Undergraduate training in medicine is supported by a variety of mechanisms, including tuition, guaranteed federal and state loans, and a variety of scholarships. Medical school education provides some experiences in population health through such classes as statistics and epidemiology. In addition, electives in some of the clinical disciplines of public health practice are available through elective rotations in preventive medicine, community medicine, and occupational health. Although this exposure does provide medical students with some understanding of population-based health, it is not at the level that many believe is necessary for all physicians to achieve a basic competency in public health.
For more than 30 years, the federal government has provided some degree of funding for postgraduate training of physicians. Acting jointly or as a primary funder, the government has influenced the structure of health professions education and training that is needed by funding several programs through the various departments of the federal government. These programs have often served as the primary means for physicians to acquire training in public health and to prepare them to enter the public health workforce, but few data exist on the number of physicians trained and the amount of funds allocated to their training.
The financing of postgraduate education for most physicians is primarily supported through Medicare Graduate Medical Education (GME). GME has two specific payment mechanisms that offer payments for education in the clinical environment: a direct GME payment that partially compensates the teaching institution for the cost of residency training and an indirect GME payment that partially compensates the teaching institution for the higher patient care cost because of the presence of medical residents. As the largest explicit contributor of GME, the Medicare program spent nearly $8 billion in fiscal year (FY) 2004 for residency education and training (GAO, 2006).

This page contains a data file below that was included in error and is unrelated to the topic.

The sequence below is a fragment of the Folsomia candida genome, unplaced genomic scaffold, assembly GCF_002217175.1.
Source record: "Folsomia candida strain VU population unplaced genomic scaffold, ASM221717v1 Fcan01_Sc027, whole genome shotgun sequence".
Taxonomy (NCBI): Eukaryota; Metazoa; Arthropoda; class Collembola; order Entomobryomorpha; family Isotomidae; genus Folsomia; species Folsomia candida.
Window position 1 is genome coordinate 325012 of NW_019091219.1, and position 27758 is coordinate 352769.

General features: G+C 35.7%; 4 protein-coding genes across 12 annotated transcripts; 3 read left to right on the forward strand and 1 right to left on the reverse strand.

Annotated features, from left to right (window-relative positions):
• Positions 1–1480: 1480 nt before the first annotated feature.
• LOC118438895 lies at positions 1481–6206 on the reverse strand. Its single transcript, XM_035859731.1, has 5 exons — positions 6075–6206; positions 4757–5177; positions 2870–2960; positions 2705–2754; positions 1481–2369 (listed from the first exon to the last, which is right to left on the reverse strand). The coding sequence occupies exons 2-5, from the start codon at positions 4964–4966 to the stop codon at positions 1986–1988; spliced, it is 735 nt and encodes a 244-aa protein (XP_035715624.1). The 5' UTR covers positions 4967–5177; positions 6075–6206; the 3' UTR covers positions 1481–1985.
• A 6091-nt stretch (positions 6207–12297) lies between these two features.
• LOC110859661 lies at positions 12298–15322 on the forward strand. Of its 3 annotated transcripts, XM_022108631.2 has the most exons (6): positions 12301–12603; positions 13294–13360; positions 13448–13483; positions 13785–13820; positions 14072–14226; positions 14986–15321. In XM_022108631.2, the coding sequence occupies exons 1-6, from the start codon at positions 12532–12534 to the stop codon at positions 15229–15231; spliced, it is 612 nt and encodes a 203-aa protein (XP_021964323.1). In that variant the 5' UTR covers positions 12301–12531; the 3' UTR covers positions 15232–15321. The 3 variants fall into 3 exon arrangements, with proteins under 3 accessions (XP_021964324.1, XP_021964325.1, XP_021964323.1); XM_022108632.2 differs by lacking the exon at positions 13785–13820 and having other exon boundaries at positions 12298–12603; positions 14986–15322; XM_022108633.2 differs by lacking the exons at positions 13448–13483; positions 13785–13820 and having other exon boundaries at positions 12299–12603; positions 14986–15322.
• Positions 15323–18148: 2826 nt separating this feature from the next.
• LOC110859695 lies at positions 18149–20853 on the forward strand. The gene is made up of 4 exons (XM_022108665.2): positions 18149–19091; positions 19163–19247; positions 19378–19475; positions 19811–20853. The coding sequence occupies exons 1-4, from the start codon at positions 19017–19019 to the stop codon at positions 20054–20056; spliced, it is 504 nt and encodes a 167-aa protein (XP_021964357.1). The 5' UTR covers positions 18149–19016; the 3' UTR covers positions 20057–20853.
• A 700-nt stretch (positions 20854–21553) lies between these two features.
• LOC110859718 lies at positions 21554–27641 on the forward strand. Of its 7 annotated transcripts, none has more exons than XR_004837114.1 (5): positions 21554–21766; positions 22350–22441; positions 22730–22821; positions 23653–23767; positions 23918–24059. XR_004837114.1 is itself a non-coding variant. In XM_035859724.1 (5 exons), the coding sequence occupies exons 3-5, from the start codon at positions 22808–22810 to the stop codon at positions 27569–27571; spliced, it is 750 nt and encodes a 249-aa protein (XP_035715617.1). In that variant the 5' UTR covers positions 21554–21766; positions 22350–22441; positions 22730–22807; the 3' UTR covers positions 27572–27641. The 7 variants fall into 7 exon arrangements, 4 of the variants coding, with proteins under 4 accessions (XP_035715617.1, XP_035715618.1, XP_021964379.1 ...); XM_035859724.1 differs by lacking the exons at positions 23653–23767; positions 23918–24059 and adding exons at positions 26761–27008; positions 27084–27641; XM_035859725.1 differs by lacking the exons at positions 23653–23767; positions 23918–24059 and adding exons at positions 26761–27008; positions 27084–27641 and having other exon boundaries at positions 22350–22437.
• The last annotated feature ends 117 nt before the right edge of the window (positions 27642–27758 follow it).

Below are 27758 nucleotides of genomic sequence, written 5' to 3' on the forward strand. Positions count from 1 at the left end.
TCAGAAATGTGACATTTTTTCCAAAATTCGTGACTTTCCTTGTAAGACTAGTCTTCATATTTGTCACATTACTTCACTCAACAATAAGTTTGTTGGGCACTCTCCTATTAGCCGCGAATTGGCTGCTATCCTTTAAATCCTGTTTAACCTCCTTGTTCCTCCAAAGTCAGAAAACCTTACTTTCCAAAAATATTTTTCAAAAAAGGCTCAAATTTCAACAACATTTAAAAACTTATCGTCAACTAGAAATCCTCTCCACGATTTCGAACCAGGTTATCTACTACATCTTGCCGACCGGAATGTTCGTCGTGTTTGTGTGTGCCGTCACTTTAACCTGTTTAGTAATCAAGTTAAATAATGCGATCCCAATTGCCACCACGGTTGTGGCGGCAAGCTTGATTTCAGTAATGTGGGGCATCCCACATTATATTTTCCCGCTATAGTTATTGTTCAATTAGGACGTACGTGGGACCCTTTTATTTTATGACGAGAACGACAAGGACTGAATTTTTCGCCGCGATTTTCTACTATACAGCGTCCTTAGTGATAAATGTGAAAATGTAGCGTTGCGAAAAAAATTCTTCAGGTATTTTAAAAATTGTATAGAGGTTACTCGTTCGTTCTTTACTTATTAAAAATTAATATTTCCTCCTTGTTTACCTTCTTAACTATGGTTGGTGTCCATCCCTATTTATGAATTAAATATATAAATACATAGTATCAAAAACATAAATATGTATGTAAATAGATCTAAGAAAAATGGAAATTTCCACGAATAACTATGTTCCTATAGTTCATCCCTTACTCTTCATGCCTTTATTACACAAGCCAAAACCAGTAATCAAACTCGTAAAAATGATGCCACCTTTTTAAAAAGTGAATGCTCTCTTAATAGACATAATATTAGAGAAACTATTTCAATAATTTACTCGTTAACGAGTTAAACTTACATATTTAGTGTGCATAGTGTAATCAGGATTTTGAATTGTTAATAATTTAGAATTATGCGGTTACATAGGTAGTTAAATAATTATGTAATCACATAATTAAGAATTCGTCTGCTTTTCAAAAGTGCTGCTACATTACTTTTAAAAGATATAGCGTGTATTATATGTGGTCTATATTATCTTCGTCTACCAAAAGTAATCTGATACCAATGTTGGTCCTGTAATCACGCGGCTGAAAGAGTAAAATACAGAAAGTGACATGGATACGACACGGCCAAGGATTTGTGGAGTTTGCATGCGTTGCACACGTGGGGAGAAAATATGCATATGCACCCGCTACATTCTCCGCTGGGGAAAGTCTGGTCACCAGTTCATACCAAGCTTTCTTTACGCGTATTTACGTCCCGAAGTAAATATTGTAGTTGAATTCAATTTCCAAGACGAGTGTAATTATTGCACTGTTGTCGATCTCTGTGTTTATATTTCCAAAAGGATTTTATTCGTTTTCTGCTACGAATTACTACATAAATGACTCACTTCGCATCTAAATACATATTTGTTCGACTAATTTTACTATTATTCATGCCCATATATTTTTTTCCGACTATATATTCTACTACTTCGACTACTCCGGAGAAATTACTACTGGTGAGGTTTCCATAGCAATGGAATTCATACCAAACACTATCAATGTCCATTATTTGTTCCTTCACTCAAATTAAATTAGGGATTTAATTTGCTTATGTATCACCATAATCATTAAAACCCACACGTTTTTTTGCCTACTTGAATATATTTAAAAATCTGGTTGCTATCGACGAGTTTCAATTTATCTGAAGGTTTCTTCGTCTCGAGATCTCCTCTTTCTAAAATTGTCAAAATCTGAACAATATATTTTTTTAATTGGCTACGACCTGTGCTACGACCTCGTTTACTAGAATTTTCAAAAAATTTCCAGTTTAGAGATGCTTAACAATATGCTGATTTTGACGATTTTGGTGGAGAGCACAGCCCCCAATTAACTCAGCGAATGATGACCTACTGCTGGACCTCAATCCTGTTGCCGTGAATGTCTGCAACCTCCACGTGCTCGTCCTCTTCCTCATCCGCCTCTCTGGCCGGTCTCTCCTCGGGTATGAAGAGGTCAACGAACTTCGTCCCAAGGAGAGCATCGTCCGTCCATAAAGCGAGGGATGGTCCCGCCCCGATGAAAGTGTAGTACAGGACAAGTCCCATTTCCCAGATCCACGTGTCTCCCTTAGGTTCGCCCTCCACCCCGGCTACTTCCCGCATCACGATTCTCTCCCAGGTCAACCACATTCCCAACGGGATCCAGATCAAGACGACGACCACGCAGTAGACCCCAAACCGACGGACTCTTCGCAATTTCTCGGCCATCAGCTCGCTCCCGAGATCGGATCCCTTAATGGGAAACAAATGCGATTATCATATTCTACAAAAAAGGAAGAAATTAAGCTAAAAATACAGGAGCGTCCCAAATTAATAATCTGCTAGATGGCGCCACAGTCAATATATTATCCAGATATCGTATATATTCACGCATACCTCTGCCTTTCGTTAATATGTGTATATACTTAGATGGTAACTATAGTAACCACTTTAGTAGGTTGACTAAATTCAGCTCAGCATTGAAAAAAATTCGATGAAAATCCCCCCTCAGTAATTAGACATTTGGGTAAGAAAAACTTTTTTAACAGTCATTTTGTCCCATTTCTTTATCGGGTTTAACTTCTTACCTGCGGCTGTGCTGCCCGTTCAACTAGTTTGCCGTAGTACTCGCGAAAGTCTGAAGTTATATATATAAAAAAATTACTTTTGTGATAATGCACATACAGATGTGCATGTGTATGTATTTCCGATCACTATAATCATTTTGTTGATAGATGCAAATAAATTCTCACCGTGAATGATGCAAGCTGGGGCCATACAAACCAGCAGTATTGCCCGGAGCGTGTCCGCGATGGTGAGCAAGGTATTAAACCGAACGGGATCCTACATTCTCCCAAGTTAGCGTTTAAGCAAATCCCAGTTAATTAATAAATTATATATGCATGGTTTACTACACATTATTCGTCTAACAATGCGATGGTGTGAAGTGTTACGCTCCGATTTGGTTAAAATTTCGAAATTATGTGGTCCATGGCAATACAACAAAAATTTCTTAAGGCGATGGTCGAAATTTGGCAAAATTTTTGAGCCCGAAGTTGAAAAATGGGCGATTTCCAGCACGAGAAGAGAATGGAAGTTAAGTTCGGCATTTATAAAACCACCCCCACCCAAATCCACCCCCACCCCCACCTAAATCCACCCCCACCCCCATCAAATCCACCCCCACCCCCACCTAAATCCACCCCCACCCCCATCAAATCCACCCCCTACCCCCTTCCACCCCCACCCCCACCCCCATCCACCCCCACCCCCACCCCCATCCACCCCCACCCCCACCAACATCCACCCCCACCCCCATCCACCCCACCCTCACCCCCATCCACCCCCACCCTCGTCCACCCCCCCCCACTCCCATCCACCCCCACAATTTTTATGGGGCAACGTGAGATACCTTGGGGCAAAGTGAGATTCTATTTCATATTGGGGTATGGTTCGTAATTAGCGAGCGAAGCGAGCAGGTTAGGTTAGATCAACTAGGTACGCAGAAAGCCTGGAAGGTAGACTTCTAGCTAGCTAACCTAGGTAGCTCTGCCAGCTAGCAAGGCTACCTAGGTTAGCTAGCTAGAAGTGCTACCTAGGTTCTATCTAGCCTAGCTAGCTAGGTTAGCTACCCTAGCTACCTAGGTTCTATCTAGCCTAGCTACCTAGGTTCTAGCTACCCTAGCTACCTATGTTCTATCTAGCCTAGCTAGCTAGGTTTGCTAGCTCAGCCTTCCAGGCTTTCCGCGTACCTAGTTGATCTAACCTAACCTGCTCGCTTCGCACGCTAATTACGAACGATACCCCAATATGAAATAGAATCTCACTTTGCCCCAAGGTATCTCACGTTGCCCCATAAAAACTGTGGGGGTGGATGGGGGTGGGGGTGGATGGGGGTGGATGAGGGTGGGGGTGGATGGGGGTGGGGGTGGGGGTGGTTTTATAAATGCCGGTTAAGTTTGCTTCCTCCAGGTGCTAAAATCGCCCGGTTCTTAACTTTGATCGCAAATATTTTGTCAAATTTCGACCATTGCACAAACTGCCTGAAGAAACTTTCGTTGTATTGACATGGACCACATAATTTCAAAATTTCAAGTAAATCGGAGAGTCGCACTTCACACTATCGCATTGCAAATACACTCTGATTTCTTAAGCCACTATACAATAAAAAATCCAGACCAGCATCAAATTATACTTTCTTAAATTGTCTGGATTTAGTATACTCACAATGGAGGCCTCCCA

Preventive medicine residency programs (costing an average of $108,000 per resident/year [ACPM, 2005a]) typically do not receive Medicare GME funds, as most programs do not qualify for direct medical education reimbursement because preventive medicine residency training tends to occur in nonhospital settings, for example, in state and local health departments, leaving such nonclinical programs to scramble for resources. Direct medical education costs usually include salaries and fringe benefits for residents, compensation for the faculty who supervise the residents, program administration costs, and allocated institutional overhead costs associated with graduate medical education (Bruccoleri,